Public Affairs Editor
What might have been an open-and-shut case against a police officer, who ploughed into six residents of Sea Lots along the Beetham Highway, Port-of-Spain, on February 24, has turned into a lengthy and muddled investigation.Three people died and three others were injured in the crash, which occurred along the westbound lane of the highway.
The T&T Guardian was reliably informed that a breathalyser test, which measures blood alcohol level, was administered at 2.47 pm on the day of the fatal collision, almost six hours after the incident.It was administered at the Port-of-Spain General Hospital by WPC Marcia Lopez, a trained breath analysis technician assigned to Besson Street Police Station.
The police officer who was driving the vehicle passed the test with a reading of zero. The breathalyser test was administered in the presence of attending physician Dr Prathap Kumar.The T&T Guardian has also learnt that a blood sample was taken from the off-duty policeman and sent for testing but in an untidy twist, investigators have reported that the blood sample was tested on a machine that was not properly calibrated.
As a result the blood sample has been spoilt.The February 24 collision occurred around 9.10 am. Haydee Paul, 28, and her daughters, Shakira, seven, and Akasha, eight, were on the pavement of the westbound lane of the highway, close to Production Drive, Sea Lots, when a car driven by an off-duty policeman mounted the pavement and slammed into them. They died instantly.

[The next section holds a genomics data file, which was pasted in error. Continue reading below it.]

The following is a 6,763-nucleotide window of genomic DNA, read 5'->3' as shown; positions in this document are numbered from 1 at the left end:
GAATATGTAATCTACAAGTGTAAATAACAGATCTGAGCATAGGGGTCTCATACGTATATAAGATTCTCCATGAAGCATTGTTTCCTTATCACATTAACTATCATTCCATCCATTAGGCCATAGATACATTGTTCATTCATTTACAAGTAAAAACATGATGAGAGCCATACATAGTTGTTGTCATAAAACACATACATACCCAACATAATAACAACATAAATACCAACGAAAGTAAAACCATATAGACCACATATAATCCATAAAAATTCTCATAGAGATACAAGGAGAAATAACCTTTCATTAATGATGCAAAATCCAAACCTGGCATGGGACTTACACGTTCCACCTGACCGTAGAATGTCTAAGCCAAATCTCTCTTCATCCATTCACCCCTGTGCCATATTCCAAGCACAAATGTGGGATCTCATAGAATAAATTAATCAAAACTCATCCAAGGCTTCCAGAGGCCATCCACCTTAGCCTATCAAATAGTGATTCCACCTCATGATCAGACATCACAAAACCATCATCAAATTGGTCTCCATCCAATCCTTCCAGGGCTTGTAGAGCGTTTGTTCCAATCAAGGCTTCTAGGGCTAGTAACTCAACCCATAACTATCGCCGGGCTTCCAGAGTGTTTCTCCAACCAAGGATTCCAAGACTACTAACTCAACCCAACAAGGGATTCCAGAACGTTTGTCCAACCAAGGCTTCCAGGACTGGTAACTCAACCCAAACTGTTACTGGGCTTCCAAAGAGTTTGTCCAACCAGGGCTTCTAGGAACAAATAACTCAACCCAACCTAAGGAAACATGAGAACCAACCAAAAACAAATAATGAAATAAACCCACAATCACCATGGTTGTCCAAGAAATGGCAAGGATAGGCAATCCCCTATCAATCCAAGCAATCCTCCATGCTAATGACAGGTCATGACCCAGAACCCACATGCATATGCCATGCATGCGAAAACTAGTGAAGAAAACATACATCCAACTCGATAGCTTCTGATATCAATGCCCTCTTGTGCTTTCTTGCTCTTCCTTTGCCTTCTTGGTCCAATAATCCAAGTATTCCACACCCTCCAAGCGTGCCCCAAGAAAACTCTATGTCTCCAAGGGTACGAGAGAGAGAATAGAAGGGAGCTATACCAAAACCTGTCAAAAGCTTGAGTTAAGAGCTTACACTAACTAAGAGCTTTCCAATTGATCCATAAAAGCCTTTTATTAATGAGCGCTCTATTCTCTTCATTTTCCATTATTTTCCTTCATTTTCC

Autopsies on mother and daughters found that they all died of multiple blunt-force traumas.Three other residents–Abigail Assing, Amanda Lalla and Ryan "Dhal" Rampersad–were injured. Assing spent 11 days at the Port-of-Spain General Hospital with injuries to the left side of her body, including her arm and hip, before she was discharged on March 6.
Amanda Lalla is still hospitalised along with Ryan Rampersad, a 20-year-old father of two, who is in critical condition. His mother, Pearl James, told the T&T Guardian last week that her son, who has been in a coma since the accident, is 98 per cent paralysed.
The accident precipitated enraged protests in Sea Lots, with residents complaining that the off-duty officer who was driving the vehicle was intoxicated. They accused police of removing a half-full bottle of alcohol from the vehicle. They also claimed that several police officers showed up after the crash and transported the driver to the hospital, but left the Sea Lots victims lying on the road awaiting ambulances.
Up to the time of writing, the T&T Guardian was told that the police investigator assigned to the case, acting Supt Moses Charles, had not reported the identities of the officers who turned up at the scene of the accident and transported their colleague to the Port-of-Spain General Hospital.
There are two CCTV cameras that could have captured both the collision and its aftermath. One is a police camera and the other controlled by the Ministry of Works. However, no video was captured because of technical and/or operational failures, the T&T Guardian was told.
The driver of the vehicle which caused the tragedy was treated first at the Port-of-Spain General Hospital and later the same day at the St Clair Medical Centre, where he was referred for a CAT scan. He was discharged a day later, on February 25.Today marks 46 days since the incident.
No word from top cop
When contacted for comment yesterday afternoon, acting Police Commissioner Stephen Williams said he had to go into a meeting.Calls to the cellphone of Deputy Police Commissioner Mervyn Richardson went unanswered.Richardson has been liaising with Sea Lots residents throughout the ordeal and met with them last week to update them on the investigation.